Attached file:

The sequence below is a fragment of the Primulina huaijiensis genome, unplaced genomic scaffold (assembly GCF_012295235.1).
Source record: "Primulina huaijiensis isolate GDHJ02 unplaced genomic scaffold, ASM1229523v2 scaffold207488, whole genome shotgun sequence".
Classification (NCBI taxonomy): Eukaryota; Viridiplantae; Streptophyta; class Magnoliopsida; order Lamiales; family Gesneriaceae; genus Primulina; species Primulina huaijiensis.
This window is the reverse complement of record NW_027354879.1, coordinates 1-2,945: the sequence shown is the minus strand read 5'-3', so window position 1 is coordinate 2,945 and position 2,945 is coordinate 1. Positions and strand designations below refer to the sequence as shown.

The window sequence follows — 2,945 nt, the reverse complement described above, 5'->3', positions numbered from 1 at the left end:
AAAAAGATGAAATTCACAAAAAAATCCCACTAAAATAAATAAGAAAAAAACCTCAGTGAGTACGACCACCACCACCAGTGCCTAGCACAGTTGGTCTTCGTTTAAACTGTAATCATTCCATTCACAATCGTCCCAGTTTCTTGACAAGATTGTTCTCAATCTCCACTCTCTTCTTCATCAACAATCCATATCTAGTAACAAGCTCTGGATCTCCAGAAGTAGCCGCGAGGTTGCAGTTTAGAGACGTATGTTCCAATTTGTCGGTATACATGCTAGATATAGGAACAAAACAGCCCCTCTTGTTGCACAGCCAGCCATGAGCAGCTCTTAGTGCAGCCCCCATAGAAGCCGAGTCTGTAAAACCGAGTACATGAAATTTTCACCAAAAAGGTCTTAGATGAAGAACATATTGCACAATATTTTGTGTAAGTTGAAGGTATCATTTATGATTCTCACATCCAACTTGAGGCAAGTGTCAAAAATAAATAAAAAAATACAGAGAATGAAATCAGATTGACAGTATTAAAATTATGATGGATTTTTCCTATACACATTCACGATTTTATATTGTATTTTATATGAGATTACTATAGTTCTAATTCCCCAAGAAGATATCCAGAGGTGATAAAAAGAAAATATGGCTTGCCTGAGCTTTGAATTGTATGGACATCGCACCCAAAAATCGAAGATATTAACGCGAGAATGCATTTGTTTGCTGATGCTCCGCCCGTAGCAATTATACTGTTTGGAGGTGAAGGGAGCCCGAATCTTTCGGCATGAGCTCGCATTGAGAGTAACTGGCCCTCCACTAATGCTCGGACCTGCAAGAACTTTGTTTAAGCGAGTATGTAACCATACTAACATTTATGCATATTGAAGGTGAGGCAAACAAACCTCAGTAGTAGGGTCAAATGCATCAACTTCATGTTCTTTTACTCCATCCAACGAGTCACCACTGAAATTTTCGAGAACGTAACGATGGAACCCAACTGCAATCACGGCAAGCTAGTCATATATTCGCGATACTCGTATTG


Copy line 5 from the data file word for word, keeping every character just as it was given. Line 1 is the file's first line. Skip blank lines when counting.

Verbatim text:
The window sequence follows — 2,945 nt, the reverse complement described above, 5'->3', positions numbered from 1 at the left end: